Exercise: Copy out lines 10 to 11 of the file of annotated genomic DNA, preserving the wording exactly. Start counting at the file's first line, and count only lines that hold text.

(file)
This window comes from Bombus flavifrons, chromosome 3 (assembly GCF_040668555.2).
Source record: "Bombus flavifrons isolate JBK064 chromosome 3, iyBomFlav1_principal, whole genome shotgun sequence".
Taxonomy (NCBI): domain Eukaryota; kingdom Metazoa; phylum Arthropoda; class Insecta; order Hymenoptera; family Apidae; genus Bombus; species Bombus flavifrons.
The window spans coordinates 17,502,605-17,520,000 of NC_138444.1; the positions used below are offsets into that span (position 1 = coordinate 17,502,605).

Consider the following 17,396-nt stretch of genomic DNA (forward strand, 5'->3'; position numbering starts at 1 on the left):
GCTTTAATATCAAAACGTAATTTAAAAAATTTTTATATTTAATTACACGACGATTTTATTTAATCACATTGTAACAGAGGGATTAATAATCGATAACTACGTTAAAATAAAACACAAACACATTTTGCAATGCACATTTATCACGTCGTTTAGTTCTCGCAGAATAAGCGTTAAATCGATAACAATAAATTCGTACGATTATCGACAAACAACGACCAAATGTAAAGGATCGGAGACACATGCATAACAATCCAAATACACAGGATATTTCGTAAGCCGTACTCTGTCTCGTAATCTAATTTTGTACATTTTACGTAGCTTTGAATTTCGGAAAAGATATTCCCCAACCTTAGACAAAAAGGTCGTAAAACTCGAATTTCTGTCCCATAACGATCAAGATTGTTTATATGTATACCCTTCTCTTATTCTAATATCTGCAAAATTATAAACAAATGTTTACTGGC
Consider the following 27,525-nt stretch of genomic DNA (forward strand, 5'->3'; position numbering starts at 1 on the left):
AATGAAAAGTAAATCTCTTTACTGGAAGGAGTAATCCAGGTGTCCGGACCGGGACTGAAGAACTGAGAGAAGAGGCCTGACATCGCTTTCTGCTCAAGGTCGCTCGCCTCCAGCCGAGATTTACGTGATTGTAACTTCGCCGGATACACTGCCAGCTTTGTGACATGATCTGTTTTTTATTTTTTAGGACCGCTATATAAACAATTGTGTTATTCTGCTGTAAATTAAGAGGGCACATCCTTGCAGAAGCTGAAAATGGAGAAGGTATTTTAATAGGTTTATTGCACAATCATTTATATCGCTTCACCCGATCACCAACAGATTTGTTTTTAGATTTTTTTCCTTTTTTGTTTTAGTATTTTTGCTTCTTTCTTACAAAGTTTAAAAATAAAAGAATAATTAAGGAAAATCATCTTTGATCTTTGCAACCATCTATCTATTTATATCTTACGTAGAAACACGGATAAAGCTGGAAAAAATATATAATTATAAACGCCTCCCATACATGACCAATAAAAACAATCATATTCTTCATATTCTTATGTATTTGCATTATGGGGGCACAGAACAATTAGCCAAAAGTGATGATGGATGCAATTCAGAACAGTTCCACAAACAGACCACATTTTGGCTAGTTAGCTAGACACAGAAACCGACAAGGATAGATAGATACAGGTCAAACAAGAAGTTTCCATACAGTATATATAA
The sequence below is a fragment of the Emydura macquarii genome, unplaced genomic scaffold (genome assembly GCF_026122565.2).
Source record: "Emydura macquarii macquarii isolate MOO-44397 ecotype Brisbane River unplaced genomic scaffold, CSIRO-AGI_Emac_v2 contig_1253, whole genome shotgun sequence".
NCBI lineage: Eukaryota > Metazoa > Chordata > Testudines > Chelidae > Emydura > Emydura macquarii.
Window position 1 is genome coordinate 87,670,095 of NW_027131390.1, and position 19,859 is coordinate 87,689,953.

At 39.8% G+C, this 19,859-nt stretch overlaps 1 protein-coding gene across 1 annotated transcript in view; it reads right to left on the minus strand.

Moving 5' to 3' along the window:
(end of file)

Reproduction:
Source record: "Emydura macquarii macquarii isolate MOO-44397 ecotype Brisbane River unplaced genomic scaffold, CSIRO-AGI_Emac_v2 contig_1253, whole genome shotgun sequence".
NCBI lineage: Eukaryota > Metazoa > Chordata > Testudines > Chelidae > Emydura > Emydura macquarii.